This post goes out to my Grandma Marge. It is hard being apart, but the daily lesson of "appreciate the small stuff" is never lost on me, and there is lots of joy in the Peace Corps experience that I want to share with her.
Food is definitely a joyful part of life - whether for the novelty, simple satisfaction of hunger, or the sheer taste of something delicious. Something Grams always likes to ask me is, "What's the food like there?", so in the spirit of celebrating the small stuff, and answering her question, I've thrown together some pictures.
This was an on-the-spot idea, so the dishes are mostly from special occasions when I thought to take pictures and not really representative of what local folks typically eat nor what I typically eat - notably missing are eggs (scrambled or fried), boiled potatoes, and boiled herbs. But you'll get a general idea!
Potato paches with white bread and a hot pineapple drink! Paches are typically served for birthdays (like on the above occasion) or other special events such as good-bye or welcome parties. Paches always have a big chunk of chicken inside, typically slaughtered that day.
Churrasco (steak), refried beans, rice, green onion, and tamalito (boiled corn dough wrapped in a leaf). Refried beans and rice are a staple in my diet, as are tamalitos, which my family makes every day. To avoid offense, I will make a good-faith effort to eat churrasco when it's given to me at events, but I still consider myself vegetarian. (That will be another post for another day!)
These are chuchitos ("little dogs") made of blue corn dough with a filling of chicken and pepper sauce. Often served on the Sabbath.
This is a typical dish my family would make for lunch or dinner: pasta with tomato, onion, and chicken feet for flavoring. This is not one I have been adventurous enough to try!
It's the corn harvest, and so a few weeks ago we boiled corn-on-the-cob (elote) and had a wonderful snack with everyone from the muni (kind of like town hall). Being from central New York, I felt right at home.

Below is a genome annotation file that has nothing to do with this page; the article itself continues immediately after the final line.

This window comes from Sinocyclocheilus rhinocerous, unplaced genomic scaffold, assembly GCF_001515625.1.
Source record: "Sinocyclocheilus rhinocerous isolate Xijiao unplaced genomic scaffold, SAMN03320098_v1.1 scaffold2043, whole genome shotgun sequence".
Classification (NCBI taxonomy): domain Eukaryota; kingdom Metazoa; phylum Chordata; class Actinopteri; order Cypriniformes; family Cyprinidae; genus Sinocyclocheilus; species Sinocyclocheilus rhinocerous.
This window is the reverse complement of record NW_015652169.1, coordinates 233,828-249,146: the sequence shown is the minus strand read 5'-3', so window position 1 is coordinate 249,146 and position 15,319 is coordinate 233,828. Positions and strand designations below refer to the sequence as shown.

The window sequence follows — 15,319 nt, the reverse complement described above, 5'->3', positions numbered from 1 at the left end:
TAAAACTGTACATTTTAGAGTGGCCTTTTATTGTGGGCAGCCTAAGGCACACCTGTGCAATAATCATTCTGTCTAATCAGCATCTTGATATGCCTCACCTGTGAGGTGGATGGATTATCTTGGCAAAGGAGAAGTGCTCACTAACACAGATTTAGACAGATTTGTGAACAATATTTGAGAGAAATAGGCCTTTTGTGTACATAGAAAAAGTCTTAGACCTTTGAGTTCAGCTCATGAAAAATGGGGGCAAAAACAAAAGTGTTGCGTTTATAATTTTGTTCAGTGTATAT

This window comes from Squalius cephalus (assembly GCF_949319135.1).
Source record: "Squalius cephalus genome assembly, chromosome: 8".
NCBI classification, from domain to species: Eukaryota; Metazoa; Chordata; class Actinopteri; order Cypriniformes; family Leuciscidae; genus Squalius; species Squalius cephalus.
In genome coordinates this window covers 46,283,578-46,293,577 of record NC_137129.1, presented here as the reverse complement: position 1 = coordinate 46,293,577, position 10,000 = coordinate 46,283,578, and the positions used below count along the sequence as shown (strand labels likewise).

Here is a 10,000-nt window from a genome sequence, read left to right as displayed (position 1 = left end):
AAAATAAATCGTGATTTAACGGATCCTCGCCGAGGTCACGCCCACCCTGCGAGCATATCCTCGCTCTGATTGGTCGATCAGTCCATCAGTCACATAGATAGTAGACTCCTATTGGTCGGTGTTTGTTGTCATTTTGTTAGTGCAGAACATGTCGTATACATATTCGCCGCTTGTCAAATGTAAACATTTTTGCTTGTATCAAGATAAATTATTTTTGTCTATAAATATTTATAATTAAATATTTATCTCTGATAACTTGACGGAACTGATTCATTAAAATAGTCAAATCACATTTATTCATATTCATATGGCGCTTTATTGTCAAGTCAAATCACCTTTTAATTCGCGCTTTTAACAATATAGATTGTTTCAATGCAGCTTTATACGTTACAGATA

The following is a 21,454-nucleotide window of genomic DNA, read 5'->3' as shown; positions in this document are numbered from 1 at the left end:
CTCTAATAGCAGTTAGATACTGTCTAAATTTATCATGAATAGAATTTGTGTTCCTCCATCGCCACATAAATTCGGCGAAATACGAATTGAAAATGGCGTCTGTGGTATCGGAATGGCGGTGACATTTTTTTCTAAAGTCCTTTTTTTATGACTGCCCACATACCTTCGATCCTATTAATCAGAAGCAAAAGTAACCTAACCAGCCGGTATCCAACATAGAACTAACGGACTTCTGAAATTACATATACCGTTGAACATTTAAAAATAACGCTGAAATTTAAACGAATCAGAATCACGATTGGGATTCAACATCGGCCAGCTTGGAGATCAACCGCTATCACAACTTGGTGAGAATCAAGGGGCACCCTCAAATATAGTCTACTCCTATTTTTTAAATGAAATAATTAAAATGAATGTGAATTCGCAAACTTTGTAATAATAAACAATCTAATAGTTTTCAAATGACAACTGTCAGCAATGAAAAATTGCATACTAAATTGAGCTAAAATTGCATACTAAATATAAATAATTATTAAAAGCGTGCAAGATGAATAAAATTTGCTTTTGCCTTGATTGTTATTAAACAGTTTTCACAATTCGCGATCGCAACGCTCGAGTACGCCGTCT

A desperation lunch made of my mish-mash leftovers: broccoli, chow mein noodles, pancake.
This is an amazing vegetable curry with whole grain rice. This is a beloved recipe I learned from a JICA (Japanese) volunteer in my site. We can get a great variety of vegetables on market day in my site: cauliflower, broccoli, cabbage, carrot, and of course onion, tomato, potato, plus many others.
I've been battling a sinus infection all this weekend, and happened to have half a pineapple left, so it occurred to me that would be a great lunch yesterday. There is tons of tropical fruit available here from Guatemala's coastal plantations. I also had a little brown rice left over and figured some whole grain couldn't hurt, either.
Lasagna is a favorite of my host dad's from when he was an immigrant in the United States, and the family asked if we could make it sometime. We went all out with real mozzarella and ricotta cheese from Xela. It was reallly good.
I love love love macaroni and cheese, because it is one of my mom's special home-made dishes. She always serves it with apple sauce and some sort of green veggie, so when apple season came around, I invited my host family to make mac and cheese and fresh apple sauce together. Delicious!
There are several birthday cake shops in my town. It was admittedly nice to have a US-style cake on my birthday! (At a cost of about $9.)
Apple crisp! (Well, sort of, it kind of ended up more like apple cake. But it was delicious, and it got the stamp of approval from my little host siblings!) I try not to bake too much, though, 'cause it drains the gas tank like crazy.
And finally, a very special treat - this is my favorite dish from a great Indian restaurant in Xela! I didn't expect to find Indian food in Guatemala, but Xela is quite cosmopolitan when you get down to it, to the luck of Peace Corps volunteers, tourists, and adventurously-palated people everywhere. It's a great change-up after weeks of the same food in site.
I count myself lucky to live in such a place of abundance, keeping in mind that there are many who are not able to take full advantage of that abundance as I am. Gotta be thankful for each meal!